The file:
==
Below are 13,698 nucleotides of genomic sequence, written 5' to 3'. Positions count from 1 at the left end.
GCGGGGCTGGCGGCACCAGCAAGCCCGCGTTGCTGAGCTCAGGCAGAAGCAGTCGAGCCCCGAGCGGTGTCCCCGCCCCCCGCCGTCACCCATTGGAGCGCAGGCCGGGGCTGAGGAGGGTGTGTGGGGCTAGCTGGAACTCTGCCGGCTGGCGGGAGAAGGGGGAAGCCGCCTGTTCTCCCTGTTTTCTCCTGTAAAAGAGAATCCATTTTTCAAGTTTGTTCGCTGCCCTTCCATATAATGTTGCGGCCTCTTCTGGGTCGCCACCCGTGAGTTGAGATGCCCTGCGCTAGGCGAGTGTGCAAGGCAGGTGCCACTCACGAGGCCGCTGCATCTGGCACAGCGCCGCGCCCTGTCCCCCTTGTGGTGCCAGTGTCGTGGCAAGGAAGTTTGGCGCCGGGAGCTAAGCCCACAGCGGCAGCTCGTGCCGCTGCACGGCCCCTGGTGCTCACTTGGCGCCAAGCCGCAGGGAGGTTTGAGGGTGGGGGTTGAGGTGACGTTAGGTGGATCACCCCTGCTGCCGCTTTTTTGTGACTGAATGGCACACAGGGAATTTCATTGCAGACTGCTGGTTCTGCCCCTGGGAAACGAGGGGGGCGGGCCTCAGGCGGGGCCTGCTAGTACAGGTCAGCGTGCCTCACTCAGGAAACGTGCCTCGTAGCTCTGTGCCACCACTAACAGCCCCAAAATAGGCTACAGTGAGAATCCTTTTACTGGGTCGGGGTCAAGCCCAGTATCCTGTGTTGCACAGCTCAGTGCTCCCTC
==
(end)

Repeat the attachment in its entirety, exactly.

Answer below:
Below are 13,698 nucleotides of genomic sequence, written 5' to 3'. Positions count from 1 at the left end.
GCGGGGCTGGCGGCACCAGCAAGCCCGCGTTGCTGAGCTCAGGCAGAAGCAGTCGAGCCCCGAGCGGTGTCCCCGCCCCCCGCCGTCACCCATTGGAGCGCAGGCCGGGGCTGAGGAGGGTGTGTGGGGCTAGCTGGAACTCTGCCGGCTGGCGGGAGAAGGGGGAAGCCGCCTGTTCTCCCTGTTTTCTCCTGTAAAAGAGAATCCATTTTTCAAGTTTGTTCGCTGCCCTTCCATATAATGTTGCGGCCTCTTCTGGGTCGCCACCCGTGAGTTGAGATGCCCTGCGCTAGGCGAGTGTGCAAGGCAGGTGCCACTCACGAGGCCGCTGCATCTGGCACAGCGCCGCGCCCTGTCCCCCTTGTGGTGCCAGTGTCGTGGCAAGGAAGTTTGGCGCCGGGAGCTAAGCCCACAGCGGCAGCTCGTGCCGCTGCACGGCCCCTGGTGCTCACTTGGCGCCAAGCCGCAGGGAGGTTTGAGGGTGGGGGTTGAGGTGACGTTAGGTGGATCACCCCTGCTGCCGCTTTTTTGTGACTGAATGGCACACAGGGAATTTCATTGCAGACTGCTGGTTCTGCCCCTGGGAAACGAGGGGGGCGGGCCTCAGGCGGGGCCTGCTAGTACAGGTCAGCGTGCCTCACTCAGGAAACGTGCCTCGTAGCTCTGTGCCACCACTAACAGCCCCAAAATAGGCTACAGTGAGAATCCTTTTACTGGGTCGGGGTCAAGCCCAGTATCCTGTGTTGCACAGCTCAGTGCTCCCTC